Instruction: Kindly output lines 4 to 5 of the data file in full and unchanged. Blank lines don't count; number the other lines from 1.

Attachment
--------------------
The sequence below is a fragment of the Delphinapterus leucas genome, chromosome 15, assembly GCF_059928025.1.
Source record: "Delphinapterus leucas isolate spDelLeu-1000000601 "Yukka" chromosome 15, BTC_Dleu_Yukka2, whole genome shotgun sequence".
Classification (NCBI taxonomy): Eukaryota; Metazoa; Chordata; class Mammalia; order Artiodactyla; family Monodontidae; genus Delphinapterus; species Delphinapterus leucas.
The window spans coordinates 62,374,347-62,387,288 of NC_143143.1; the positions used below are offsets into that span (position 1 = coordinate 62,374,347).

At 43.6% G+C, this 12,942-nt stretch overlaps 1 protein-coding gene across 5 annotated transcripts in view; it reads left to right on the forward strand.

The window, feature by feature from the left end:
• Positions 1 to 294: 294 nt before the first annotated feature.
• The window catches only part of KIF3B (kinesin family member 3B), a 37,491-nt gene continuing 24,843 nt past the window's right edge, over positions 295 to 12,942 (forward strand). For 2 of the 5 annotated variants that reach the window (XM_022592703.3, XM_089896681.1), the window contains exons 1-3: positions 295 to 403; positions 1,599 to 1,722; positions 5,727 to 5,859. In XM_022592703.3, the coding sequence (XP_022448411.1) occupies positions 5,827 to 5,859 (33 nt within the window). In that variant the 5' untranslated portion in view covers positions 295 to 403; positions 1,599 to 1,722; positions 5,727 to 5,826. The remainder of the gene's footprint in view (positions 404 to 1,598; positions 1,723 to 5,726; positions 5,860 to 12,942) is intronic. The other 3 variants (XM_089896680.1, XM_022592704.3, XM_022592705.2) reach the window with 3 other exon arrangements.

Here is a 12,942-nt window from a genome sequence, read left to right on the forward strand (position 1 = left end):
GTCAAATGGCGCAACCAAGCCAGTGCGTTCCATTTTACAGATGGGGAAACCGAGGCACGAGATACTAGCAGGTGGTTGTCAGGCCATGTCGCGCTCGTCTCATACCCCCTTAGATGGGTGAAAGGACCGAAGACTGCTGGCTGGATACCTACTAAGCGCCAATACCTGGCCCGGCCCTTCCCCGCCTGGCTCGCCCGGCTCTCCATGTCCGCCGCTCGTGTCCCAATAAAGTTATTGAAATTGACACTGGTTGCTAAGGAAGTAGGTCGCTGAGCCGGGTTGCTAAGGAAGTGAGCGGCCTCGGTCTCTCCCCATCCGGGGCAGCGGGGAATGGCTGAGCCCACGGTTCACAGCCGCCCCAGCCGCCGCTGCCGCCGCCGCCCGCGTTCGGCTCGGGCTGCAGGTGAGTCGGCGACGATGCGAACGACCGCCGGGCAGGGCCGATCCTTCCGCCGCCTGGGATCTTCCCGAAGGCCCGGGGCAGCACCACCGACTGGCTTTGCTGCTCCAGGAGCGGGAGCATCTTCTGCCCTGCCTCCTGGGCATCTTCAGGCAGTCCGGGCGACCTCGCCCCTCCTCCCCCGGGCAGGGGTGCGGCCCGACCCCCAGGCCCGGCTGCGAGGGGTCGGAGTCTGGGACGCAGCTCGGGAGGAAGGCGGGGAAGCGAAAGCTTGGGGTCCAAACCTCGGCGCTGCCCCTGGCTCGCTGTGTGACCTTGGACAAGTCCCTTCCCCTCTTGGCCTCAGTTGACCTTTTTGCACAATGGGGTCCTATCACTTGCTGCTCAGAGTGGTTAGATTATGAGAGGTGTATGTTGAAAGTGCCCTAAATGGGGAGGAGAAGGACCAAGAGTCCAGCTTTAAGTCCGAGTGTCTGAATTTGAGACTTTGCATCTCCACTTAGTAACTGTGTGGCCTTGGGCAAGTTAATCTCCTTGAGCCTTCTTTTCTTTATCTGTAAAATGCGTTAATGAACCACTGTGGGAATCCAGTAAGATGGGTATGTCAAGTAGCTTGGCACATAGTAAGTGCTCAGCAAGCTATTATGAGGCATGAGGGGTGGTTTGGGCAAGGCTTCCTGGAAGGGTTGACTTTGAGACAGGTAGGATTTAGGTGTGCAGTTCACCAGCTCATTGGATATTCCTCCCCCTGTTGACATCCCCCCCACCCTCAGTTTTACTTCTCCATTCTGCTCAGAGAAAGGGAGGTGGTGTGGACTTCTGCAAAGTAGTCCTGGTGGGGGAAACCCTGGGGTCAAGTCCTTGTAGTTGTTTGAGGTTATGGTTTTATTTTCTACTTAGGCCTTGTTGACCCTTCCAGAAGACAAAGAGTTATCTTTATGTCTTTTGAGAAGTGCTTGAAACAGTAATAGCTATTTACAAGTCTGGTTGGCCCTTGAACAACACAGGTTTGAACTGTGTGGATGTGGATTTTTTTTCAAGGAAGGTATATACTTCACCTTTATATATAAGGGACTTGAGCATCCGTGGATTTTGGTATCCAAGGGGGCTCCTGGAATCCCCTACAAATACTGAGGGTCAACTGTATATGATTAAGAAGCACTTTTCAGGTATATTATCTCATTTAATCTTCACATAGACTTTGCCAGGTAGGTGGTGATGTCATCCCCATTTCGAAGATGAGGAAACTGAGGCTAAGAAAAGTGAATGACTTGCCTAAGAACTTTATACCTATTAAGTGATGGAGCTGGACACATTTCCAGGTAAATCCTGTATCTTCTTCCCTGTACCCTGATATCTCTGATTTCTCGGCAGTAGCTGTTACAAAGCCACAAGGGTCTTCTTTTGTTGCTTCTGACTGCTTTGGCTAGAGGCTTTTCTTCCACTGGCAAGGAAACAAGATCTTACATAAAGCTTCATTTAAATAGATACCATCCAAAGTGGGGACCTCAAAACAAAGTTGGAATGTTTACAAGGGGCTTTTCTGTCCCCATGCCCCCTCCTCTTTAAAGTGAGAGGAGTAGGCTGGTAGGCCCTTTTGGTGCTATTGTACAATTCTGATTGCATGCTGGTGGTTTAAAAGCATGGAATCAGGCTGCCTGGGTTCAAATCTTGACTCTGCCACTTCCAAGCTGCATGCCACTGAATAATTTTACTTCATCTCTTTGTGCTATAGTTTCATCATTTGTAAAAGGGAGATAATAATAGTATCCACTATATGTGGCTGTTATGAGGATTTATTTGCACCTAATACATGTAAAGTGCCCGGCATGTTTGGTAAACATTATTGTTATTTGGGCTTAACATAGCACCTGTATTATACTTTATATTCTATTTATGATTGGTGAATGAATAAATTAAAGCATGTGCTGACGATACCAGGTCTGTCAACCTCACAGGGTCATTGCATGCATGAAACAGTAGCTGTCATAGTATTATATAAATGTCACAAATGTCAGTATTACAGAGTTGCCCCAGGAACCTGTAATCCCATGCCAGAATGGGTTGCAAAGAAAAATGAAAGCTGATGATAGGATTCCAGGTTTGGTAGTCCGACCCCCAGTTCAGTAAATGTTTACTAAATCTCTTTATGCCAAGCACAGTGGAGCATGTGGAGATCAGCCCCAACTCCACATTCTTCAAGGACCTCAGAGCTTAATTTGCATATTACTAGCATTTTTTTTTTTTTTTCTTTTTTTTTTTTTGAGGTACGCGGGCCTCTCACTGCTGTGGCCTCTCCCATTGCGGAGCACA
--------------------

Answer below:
The window spans coordinates 62,374,347-62,387,288 of NC_143143.1; the positions used below are offsets into that span (position 1 = coordinate 62,374,347).

At 43.6% G+C, this 12,942-nt stretch overlaps 1 protein-coding gene across 5 annotated transcripts in view; it reads left to right on the forward strand.